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Ver. 144DYDWO TI This expression doth not occur any where else in Scripture, except in Judges, chap. v. ver. 16, where it is very properly rendered, in the present English translation, among the sheepfolds, since the following words in that sentence are, to bear the bleatings of the flocks. And we find in Isaiah, chap. xxvi. ver. 12, noun 135 answ rendered, thou wilt ordain peace to us; and it is allowed, by every grammarian, that the word ordain means here, to arrange in proper order; as in Ezekiel, chap. xxiv. ver. 3, 90 Doll is rendered, set on a pot; by which I think 1 am justified in rendering this verse according to the following translation, Issachar is like a bony ass

couching between two rows of sheep.' Ver. 15.- Issachar is here described as a lover of his ease, being inclined rather to bear the burden of taxes than to go out to war.

Ver. 16.-(Dan shall judge.) This means, that Israel shall have a judge of this tribe, as well as they had of any other tribe of Israel; and this plainly describes Samson. Note, the Hebrew expression may mean, “ Dan shall avenge his people," alluding to the destruction he caused among the Philistines. And Jacob, in his vision, seeing his downfall, breaks forth into this exclamation, in verse 18. “I have “ waited for thy salvation, O Lord!”

Ver. 20.-This describes the fruitfulness of the land of Asher. Ver. 21.- This is wrong translated; for it means, that Naphtali is like a hind sent as a present, and he that receives the present always gives fair words. But, how to express this meaning in a simple translation is above my skill: some expositors refer it to Deborah, who was of that tribe, and Scripture calls her a hind. If so, I would propose the following version.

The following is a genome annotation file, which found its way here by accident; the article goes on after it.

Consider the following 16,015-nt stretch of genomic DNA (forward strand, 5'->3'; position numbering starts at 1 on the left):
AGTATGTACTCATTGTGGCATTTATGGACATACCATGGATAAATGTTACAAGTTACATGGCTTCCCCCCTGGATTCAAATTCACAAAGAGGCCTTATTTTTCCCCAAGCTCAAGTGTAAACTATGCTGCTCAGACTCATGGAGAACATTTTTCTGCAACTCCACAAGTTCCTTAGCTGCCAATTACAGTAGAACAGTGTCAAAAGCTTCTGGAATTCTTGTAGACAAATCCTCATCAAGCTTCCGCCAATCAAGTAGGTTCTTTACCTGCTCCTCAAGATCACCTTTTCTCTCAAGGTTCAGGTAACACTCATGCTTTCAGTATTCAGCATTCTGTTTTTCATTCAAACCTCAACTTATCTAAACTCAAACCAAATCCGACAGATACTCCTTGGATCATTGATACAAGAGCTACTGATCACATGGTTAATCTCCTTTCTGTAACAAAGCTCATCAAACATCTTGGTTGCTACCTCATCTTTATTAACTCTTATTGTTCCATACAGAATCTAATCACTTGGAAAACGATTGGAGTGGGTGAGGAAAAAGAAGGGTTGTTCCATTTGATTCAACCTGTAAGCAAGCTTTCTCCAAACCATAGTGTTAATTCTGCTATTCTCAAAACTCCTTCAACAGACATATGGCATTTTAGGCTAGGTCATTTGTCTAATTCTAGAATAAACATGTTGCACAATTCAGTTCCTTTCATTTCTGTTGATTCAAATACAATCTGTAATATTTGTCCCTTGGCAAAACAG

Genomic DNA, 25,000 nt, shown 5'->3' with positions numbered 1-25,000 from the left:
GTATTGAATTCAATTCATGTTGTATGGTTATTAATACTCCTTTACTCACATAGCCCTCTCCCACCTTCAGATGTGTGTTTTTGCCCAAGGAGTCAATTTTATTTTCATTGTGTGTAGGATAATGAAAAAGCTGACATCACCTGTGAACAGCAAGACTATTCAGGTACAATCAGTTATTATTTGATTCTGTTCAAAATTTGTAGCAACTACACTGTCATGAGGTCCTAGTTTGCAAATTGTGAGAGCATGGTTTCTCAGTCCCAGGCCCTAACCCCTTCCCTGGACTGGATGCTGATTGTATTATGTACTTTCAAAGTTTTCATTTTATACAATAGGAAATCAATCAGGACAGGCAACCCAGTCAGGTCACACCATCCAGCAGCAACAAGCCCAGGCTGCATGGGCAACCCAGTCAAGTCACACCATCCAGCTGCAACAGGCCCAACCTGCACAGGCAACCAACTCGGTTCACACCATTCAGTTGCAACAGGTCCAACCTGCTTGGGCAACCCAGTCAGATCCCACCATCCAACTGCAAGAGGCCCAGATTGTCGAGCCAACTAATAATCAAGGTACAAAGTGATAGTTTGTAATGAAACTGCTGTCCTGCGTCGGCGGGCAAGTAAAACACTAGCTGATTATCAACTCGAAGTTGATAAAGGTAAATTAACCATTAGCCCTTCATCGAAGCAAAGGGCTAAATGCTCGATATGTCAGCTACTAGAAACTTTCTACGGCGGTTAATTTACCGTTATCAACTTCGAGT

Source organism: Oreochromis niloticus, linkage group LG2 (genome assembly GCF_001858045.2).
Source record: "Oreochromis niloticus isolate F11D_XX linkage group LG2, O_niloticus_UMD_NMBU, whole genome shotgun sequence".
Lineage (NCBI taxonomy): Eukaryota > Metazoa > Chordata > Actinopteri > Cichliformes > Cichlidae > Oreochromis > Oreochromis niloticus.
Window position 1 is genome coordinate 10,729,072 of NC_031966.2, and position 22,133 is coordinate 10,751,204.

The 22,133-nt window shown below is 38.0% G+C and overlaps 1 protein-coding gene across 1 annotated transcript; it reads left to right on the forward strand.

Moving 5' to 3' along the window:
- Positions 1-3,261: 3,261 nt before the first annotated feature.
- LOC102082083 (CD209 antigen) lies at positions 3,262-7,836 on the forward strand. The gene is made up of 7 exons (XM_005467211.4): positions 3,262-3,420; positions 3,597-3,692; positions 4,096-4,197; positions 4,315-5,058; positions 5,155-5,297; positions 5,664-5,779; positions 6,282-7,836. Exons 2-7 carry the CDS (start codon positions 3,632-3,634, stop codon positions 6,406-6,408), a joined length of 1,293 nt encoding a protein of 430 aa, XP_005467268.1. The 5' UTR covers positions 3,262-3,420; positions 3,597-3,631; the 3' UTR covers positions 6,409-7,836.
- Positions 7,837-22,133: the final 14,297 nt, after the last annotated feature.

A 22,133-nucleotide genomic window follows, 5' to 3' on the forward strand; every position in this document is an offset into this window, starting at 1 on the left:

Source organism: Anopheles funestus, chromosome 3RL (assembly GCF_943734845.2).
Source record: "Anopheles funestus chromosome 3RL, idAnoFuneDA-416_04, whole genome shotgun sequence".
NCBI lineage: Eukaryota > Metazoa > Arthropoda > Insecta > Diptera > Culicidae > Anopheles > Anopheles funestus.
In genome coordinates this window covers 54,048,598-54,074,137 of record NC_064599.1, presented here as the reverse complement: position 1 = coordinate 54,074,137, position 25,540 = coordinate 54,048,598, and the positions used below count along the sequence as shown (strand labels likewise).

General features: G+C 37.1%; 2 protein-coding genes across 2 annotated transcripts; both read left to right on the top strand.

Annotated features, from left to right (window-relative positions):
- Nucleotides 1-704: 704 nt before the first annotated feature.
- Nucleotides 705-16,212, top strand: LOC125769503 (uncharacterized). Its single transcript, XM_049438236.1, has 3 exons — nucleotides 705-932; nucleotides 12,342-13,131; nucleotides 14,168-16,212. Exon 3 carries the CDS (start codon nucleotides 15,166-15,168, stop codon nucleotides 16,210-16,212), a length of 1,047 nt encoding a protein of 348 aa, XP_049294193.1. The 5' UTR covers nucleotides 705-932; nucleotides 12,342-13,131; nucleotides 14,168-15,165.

“Out of Naphtali shall proceed a hind let loose, that gives fair words."

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Which contains one thousand five hundred and thirty-four Verses, in Fifty

Chapters, and is divided by the Jews into twelve Weekly Portions.

THE ARGUMENT.. The Jews, who are accustomed to name their books from the words with which they begin, named this Bereshith, which is, In the beginning. But the Greeks. naming their books from the subject which they treat of, have called this Genesis, or Generation, because it discovers to us the Creation of the world. It contains the most remarkable transactions that happened for two thousand three hundred and sixtynine years after the Creation. It gives us a minute account of the progress of the Creation, from its first calling matter into being, to its reducing confusion into the amiable order in which we now trace the footsteps of infinite paternal Wisdom. It describes the primitive condition of mankind, gives us a graphical history of the human mind, and enables us to solve the problem, which embarrassed the heathen world, I mean the introduction of moral evil; it points out to us, though under obscure types, the great doctrine of redemption, is replete with noble examples to animate our virtues, or repress our vices, and every where calls upon us to adore and imitate the wisdom, the justice, the goodness, and the providence of our beneficent Creator.